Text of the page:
The impact of the proclamations to pending H-1B CAP petitions likely depends on whether the worker was in the U.S. prior to June 24. Foreign nationals already in the U.S. working or studying with another type of visa who requested the H-1B petition be adjudicated as a change of status, shouldn’t be impacted. If, however, an individual currently outside the U.S. is approved for an H-1B visa through a consulate abroad, he/she likely will not be able to enter the U.S. until after December 31, 2020.
Employers should be ready for further changes and limitations to the H-1B program. The proclamations call upon the Secretary of Homeland Security to consider issuing regulations or other actions concerning the allocation of visas and ensuring the presence of H-1B workers in the U.S. “does not disadvantage United States workers.”
Form I-9 Compliance
Some Form I-9 regulations have been relaxed due to the pandemic, and most are still in effect. In recognition that most employees were working remotely, on March 20, 2020, the U.S. Department of Homeland Security (DHS) and U.S. Immigration and Customs Enforcement (ICE) announced the following changes to Form I-9 procedures:
- Employers may inspect Form I-9, Section 2 documents remotely and may inspect and retain copies, not originals, of those documents until normal business operations resume.
- Employers should enter “COVID-19” as the reason for the physical inspection delay in Section 2.
- Once the documents have been physically inspected, the employer should add “documents physically examined” with the date of inspection to Section 2 additional information field on the Form I-9, or to Section 3 as appropriate.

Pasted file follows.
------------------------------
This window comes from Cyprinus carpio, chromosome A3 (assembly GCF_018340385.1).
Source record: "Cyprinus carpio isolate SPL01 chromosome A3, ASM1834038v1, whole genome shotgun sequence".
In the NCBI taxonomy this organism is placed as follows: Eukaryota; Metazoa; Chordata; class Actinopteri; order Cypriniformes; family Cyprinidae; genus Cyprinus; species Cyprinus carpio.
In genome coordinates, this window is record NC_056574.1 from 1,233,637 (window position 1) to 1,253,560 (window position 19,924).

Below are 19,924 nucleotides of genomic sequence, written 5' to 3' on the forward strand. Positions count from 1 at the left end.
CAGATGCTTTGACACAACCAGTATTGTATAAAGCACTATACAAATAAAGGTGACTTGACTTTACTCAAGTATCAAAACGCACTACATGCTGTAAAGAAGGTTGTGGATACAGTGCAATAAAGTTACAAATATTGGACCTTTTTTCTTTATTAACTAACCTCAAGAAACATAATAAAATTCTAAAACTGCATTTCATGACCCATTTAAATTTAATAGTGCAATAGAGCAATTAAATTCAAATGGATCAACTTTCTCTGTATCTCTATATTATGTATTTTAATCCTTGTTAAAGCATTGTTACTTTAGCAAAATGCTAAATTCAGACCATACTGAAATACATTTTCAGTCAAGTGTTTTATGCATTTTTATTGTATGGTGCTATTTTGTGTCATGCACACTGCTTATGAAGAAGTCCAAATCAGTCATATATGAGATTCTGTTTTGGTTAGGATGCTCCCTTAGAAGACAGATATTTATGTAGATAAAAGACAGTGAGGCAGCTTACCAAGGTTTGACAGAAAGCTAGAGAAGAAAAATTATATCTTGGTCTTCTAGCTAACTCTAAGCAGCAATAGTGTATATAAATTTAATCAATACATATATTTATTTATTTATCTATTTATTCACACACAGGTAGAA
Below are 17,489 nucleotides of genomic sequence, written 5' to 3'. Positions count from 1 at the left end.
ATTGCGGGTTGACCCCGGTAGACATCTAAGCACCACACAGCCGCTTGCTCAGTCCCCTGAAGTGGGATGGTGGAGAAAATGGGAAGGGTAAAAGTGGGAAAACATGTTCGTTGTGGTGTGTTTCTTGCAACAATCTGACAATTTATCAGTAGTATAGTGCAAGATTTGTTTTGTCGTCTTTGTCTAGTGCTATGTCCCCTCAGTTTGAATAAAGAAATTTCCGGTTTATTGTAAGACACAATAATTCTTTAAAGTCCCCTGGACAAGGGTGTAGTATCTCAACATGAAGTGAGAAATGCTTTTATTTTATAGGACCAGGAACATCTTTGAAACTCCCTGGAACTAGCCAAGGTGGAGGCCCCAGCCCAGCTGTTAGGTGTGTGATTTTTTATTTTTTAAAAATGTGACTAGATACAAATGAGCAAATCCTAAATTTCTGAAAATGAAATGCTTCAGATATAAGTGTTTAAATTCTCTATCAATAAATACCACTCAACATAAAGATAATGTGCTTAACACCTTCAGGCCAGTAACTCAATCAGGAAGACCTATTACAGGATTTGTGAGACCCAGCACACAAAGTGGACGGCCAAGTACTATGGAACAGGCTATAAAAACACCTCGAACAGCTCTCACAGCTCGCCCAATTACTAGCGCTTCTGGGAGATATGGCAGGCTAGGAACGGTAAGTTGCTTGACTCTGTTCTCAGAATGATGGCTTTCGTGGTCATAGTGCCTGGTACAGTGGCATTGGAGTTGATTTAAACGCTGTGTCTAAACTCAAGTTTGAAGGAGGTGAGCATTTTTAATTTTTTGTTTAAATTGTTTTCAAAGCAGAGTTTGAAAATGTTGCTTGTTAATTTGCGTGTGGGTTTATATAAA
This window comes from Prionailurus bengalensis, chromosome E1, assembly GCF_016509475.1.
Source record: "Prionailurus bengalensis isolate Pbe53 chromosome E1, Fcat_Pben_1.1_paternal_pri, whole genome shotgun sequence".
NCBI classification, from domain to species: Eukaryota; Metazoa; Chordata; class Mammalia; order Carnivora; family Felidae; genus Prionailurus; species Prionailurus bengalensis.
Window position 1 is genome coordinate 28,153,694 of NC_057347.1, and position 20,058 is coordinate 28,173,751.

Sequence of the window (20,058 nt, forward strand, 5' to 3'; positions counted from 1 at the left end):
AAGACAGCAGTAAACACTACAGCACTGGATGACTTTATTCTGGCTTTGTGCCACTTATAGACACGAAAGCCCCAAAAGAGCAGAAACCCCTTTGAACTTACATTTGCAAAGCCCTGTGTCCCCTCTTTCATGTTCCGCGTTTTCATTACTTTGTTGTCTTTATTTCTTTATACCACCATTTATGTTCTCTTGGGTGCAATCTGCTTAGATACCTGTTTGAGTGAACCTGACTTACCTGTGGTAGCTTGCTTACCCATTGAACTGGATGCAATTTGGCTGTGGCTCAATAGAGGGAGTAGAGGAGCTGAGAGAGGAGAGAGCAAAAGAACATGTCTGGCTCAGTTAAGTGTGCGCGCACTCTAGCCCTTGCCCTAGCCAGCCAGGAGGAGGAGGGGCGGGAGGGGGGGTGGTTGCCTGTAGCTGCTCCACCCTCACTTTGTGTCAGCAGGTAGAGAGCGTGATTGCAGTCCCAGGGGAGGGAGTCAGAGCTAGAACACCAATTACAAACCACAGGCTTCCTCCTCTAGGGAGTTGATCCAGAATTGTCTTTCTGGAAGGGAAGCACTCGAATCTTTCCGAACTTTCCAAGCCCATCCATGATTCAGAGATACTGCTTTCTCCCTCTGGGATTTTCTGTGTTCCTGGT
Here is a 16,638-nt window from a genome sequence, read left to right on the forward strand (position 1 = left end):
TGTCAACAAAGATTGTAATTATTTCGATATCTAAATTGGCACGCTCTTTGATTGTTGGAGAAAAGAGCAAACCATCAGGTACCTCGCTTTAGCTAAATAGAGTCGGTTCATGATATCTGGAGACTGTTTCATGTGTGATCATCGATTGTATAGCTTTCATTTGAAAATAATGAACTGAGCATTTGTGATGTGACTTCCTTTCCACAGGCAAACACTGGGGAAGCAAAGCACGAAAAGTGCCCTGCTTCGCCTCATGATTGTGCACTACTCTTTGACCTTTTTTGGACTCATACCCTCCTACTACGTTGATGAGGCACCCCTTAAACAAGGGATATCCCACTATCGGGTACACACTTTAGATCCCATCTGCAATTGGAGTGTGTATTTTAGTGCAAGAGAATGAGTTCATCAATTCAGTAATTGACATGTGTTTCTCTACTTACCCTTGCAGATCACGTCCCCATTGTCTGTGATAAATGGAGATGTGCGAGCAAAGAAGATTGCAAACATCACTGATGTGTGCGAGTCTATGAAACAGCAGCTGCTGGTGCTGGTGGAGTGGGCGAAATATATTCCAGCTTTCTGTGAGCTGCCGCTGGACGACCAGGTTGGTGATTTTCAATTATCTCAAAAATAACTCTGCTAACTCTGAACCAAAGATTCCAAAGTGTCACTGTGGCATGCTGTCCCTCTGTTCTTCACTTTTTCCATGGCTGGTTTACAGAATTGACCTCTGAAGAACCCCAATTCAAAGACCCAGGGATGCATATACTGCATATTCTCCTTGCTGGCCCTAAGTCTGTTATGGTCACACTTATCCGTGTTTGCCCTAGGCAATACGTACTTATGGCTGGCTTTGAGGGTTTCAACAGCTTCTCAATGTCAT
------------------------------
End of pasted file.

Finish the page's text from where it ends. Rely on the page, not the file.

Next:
- These provisions may be implemented for a period of 60 days from the date of the notice (March 20, 2020) or within three business days after the termination of the national emergency, whichever comes first.
On May 1, 2020, the following was announced:
- Identity documents found in List B set to expire on or after March 1, 2020, and not otherwise extended by the issuing authority, may be treated as if the employee presented a valid receipt for an acceptable document for Form I-9 purposes
- The expired List B document can be valid for more than 90 days.
- Within 90 days after DHS’s termination of this temporary policy, the employee must present a valid unexpired document to replace the expired document presented when initially hired.
There were several 30-day extensions to the I-9 flexibility provisions announced in May and June with the latest expiring on July 19, 2020. The most recent guidance issued by ICE and DHS concerning Forms I-9 can be found here.
Takeaway for Employers
Normal business operations will resume at some point, and HR must be prepared to properly verify documents accepted under COVID-19 flexibility policies within the required timeframes. I-9 compliance should be a high priority item addressed as soon as businesses reopen to avoid costly penalties for failure to comply.
Smart HR Has You Covered
Compliance with U.S. immigration law and Form I-9 requirements has always been challenging, and COVID-19 and the resulting policy changes have made it more so. Smart HR has the resources to help you understand and comply with the most recent regulation changes and those on the horizon. Call us today.
This blog is intended for informational purposes only and should not be regarded as legal advice.